Pennsylvania's Bucks County Security Officers Can't Get Raise

Union status on negotiations is blocking security officers from receiving cost-of-living increases


Bucks County security officers who formed a union in October will not receive cost-of-living increases along with other workers because they have not yet negotiated their first contract, a county commissioner said Wednesday.

While all other county employees were approved for 3 percent raises Wednesday by the commissioners, the board was forced to withhold the raises from the staff of 25 security guards, known as the Bucks County Security Guards Association. Commissioner Charles H. Martin said the commissioners can't give them raises until a contract with their association has been reached.

"They have opted to become unionized, and they are subject to negotiations," he said.

Three other members of the security staff -- Thomas P. O'Rourke, the director of security, and a lieutenant and a sergeant -- did receive cost- of-living raises. They are considered supervisors and are not union members.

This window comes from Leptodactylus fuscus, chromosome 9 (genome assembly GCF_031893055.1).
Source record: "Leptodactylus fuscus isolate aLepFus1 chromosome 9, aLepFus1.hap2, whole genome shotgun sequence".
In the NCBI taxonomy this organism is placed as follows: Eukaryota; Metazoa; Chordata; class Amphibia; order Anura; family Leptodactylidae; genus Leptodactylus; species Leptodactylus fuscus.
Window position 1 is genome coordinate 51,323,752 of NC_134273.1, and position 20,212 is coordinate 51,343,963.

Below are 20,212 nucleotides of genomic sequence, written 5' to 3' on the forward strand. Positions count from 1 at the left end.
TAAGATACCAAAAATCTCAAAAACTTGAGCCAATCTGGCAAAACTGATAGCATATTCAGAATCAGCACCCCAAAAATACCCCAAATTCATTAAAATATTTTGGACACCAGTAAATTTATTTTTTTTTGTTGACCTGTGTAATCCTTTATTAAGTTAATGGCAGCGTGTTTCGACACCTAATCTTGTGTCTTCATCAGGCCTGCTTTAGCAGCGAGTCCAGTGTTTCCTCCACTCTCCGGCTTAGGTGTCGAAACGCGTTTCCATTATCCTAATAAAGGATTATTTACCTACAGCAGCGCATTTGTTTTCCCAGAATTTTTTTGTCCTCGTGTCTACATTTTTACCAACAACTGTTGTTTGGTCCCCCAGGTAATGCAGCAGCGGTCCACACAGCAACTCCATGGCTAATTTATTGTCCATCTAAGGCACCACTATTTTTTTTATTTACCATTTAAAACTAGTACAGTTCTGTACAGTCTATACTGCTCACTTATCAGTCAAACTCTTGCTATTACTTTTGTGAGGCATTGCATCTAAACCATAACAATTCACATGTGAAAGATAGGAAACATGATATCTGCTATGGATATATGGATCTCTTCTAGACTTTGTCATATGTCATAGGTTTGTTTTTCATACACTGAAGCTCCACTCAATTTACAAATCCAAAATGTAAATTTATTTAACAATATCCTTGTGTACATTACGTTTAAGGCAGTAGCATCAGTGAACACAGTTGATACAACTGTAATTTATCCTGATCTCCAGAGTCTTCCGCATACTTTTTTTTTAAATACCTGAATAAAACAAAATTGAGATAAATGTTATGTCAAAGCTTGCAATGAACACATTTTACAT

Carmen Thome, county director of human resources, said no negotiating sessions have been set with the guards' union.

Security guard Edwin Howe, a leader of the new union, was unavailable for comment.

Martin said he believes the association is the first union created by county employees in several years. More than half of the county work force is unionized.

Starting annual salary for guards is $33,665. After six months, their pay increases to $34,676. Other than cost-of-living adjustments, they receive no other increments.

The guards provide security in the courthouse as well as other county buildings, such as the family court building across the street from the courthouse in Doylestown.

Martin said he understands that 19 of the guards voted in favor of creating the union.